“All lawyers make mistakes and it does not matter how long you have been practicing, where you went to school, how many hours you bill or how hard you try,” said Michael S. LeBoff, partner at Klein & Wilson, Newport Beach, Calif., during the ABA webinar "Oops: What to Do When an Attorney or Expert Screws Up."
When a mistake happens, LeBoff says, communicate, communicate, communicate. Then do the following:
- Promptly inform the client.
- Consult with the client about how the client’s objectives are to be accomplished.
- Keep the client informed about the status of the matter.
- Consult with the client about any relevant limitation on the lawyer’s conduct.
- Explain the matter to the extent necessary to permit the client to make informed decisions regarding the representation.
“This allows you to get on top of the mistake early, get it fixed and move on,” he said, adding, “The bigger the mistake, the likelier the client is to consider terminating the relationship.”
A client is less likely to terminate a lawyer who has done good work for them over an extended length of time based on a mistake. You also want to look at the complexity of the matter and the proximity to the trial date.
Another factor is when to disclose a mistake. “It will depend on the magnitude of the mistake and the immediacy of the resulting harm,” LeBoff said. “A lawyer can try to fix a mistake prior to disclosing it to the client provided the lawyer does so promptly and takes immediate action.”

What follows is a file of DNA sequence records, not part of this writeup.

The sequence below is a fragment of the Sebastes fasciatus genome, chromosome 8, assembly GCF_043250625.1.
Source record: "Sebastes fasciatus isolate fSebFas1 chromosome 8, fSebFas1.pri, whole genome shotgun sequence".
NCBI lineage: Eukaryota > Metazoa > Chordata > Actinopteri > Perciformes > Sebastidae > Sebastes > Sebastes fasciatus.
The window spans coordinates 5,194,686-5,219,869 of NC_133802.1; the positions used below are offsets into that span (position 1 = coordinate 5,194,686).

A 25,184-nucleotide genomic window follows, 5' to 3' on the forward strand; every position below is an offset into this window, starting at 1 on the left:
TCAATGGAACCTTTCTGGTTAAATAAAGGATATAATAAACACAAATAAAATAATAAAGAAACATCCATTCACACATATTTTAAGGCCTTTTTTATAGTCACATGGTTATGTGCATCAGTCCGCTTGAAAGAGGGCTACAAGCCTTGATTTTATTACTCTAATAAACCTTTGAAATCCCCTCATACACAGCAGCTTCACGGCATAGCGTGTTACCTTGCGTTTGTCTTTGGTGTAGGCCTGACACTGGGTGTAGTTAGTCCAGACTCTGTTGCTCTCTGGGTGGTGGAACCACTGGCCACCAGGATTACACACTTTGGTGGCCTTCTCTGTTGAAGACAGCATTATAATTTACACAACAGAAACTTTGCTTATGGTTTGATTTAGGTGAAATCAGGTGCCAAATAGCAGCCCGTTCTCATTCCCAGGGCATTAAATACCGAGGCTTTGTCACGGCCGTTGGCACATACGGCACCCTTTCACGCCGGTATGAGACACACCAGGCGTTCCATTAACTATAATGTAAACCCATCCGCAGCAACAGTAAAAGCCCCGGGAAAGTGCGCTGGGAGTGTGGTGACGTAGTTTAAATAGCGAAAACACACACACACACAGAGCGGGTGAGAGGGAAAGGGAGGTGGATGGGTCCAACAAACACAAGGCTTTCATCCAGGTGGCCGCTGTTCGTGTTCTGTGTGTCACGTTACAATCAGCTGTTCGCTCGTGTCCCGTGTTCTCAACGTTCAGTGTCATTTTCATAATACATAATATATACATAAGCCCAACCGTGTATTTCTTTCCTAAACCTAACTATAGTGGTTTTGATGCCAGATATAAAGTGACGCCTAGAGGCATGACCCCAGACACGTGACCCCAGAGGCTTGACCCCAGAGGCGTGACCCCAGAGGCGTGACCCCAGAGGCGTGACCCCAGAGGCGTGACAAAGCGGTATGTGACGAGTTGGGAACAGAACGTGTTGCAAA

“The lawyer can also consult with in-house counsel or ethics counsel before disclosing the mistake to the client,” he said. But, “this is something you have to do promptly once you have identified the mistake.”
Under ABA Model Rule 1.4, an attorney has no ethical obligation to disclose to a former client about material errors even if the error caused harm to the client. “If you choose not to disclose a mistake, you need to be clear about who is a former client and who is a current client,” LeBoff said. And, “even if your firm represents the client in multiple matters, that is considered a current client even if a substantial amount of time has passed.”